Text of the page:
Google Proved That AI Can Reshape Medicine

David Gershgorn | Quartz | November 30, 2016

A doctor’s work isn’t all done in examination rooms. Many specialists spend lots of time alone with the lights out, examining photographs that reveal their patients’ internal workings. That might soon change. A paper by Google published in the Journal of the American Medical Association details an algorithm that can detect when someone has developed blindness as a result of diabetes, trained and tested by board-certified ophthalmologists. It shows algorithms can, at least in the case of this particular affliction, make a diagnosis with an accuracy on-par with medical professionals.

A key difference between this research and previous papers on medical imaging by large tech companies is its publication and defense by a respected medical journal like JAMA. Concurrent with Google’s paper, JAMA also published an article translating the finding for medical professionals and urging the community that this is a good thing—algorithms can let doctors spend more time with patients, rather than reading scans.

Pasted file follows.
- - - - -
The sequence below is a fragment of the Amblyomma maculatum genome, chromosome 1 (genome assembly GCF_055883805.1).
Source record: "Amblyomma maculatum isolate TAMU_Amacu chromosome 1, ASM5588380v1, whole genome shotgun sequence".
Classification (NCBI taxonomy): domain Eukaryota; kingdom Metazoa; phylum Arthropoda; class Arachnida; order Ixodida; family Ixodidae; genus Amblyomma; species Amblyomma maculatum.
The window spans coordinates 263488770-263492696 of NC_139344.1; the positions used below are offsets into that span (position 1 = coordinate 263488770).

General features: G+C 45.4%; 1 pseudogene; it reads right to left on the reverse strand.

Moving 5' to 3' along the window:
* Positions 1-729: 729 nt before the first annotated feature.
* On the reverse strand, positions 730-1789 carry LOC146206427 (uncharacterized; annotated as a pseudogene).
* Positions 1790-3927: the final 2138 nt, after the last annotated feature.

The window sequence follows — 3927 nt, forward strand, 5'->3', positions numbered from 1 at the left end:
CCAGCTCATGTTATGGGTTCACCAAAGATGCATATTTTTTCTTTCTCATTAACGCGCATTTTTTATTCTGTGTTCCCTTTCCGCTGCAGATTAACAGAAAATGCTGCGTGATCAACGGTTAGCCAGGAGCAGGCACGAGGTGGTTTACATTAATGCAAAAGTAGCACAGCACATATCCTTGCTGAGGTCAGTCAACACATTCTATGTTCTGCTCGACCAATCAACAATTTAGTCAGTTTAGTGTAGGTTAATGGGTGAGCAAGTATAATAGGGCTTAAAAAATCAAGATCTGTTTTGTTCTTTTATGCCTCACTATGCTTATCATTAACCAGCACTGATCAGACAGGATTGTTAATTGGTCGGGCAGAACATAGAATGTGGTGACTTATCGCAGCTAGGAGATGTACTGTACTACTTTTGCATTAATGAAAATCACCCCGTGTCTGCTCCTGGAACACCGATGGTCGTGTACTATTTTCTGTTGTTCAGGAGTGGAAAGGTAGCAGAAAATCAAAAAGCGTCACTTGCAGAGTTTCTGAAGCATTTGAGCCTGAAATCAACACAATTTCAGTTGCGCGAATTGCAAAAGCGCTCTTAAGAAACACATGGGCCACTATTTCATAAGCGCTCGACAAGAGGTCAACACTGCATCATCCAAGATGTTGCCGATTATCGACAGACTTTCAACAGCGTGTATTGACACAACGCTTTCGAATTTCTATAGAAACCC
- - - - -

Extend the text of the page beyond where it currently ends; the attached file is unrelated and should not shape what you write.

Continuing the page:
It seems likely that these algorithms will reshape specific aspects of these specialties as more algorithms are developed to address a wider range of medical imaging tasks. Because these algorithms are by their nature standardized, repeatable, and scalable, they can be deployed to analyze a large number of images in hospitals around the world once an algorithm has been developed and validated, enabling clinicians to focus on other aspects of their practice. After writing a lengthy blog post on Nov. 27 detailing how machines can’t yet beat doctors, radiologist Luke Oakden-Rayner saw the Google research and was forced to concede his point...